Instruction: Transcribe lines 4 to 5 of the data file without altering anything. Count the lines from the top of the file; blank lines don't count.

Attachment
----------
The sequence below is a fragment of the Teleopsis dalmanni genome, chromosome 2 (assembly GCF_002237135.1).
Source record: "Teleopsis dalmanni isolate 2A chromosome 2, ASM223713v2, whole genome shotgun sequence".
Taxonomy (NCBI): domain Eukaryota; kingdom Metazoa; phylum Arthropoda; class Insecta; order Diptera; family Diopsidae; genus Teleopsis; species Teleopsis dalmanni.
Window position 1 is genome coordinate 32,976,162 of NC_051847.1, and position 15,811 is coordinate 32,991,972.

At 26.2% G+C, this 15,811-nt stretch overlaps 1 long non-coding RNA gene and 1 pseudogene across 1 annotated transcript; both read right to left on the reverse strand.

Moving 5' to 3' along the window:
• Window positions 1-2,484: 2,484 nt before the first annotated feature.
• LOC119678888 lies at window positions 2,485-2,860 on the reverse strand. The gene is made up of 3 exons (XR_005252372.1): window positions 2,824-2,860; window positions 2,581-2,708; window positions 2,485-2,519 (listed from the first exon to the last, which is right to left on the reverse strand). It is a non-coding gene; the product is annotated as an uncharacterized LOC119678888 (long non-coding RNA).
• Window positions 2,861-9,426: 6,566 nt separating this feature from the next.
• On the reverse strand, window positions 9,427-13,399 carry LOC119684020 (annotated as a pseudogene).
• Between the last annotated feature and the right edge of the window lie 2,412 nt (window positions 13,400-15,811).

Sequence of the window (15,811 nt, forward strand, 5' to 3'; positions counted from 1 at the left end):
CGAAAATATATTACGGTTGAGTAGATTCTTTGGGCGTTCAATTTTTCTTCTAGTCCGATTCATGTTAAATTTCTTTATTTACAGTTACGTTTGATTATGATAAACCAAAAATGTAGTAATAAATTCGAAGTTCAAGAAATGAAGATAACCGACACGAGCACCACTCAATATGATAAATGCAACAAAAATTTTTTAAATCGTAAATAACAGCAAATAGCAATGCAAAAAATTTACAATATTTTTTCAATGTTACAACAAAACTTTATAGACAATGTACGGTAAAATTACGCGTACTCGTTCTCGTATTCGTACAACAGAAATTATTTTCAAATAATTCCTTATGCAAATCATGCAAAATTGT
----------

Window position 1 is genome coordinate 32,976,162 of NC_051847.1, and position 15,811 is coordinate 32,991,972.

At 26.2% G+C, this 15,811-nt stretch overlaps 1 long non-coding RNA gene and 1 pseudogene across 1 annotated transcript; both read right to left on the reverse strand.